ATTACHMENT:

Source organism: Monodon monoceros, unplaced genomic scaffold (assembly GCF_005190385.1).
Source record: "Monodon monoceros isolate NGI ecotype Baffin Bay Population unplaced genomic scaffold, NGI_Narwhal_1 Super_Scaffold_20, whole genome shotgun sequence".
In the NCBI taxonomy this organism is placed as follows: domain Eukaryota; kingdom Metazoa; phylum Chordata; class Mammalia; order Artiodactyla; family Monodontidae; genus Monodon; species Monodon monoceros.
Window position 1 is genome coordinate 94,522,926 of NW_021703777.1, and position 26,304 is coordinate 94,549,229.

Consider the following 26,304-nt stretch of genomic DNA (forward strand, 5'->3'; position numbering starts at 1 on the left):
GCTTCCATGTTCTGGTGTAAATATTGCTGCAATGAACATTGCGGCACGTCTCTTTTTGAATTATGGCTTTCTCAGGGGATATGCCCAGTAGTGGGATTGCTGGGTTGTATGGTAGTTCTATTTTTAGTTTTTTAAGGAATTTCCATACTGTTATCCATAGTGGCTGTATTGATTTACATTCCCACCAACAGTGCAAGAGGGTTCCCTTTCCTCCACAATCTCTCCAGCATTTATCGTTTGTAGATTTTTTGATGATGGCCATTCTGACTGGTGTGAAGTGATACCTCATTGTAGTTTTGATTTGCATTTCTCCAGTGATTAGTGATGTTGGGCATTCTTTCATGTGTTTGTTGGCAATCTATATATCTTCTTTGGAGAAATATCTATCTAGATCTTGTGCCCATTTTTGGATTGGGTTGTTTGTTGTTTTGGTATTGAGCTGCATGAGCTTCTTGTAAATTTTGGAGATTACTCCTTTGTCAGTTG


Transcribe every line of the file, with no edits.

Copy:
Source organism: Monodon monoceros, unplaced genomic scaffold (assembly GCF_005190385.1).
Source record: "Monodon monoceros isolate NGI ecotype Baffin Bay Population unplaced genomic scaffold, NGI_Narwhal_1 Super_Scaffold_20, whole genome shotgun sequence".
In the NCBI taxonomy this organism is placed as follows: domain Eukaryota; kingdom Metazoa; phylum Chordata; class Mammalia; order Artiodactyla; family Monodontidae; genus Monodon; species Monodon monoceros.
Window position 1 is genome coordinate 94,522,926 of NW_021703777.1, and position 26,304 is coordinate 94,549,229.

Consider the following 26,304-nt stretch of genomic DNA (forward strand, 5'->3'; position numbering starts at 1 on the left):
GCTTCCATGTTCTGGTGTAAATATTGCTGCAATGAACATTGCGGCACGTCTCTTTTTGAATTATGGCTTTCTCAGGGGATATGCCCAGTAGTGGGATTGCTGGGTTGTATGGTAGTTCTATTTTTAGTTTTTTAAGGAATTTCCATACTGTTATCCATAGTGGCTGTATTGATTTACATTCCCACCAACAGTGCAAGAGGGTTCCCTTTCCTCCACAATCTCTCCAGCATTTATCGTTTGTAGATTTTTTGATGATGGCCATTCTGACTGGTGTGAAGTGATACCTCATTGTAGTTTTGATTTGCATTTCTCCAGTGATTAGTGATGTTGGGCATTCTTTCATGTGTTTGTTGGCAATCTATATATCTTCTTTGGAGAAATATCTATCTAGATCTTGTGCCCATTTTTGGATTGGGTTGTTTGTTGTTTTGGTATTGAGCTGCATGAGCTTCTTGTAAATTTTGGAGATTACTCCTTTGTCAGTTG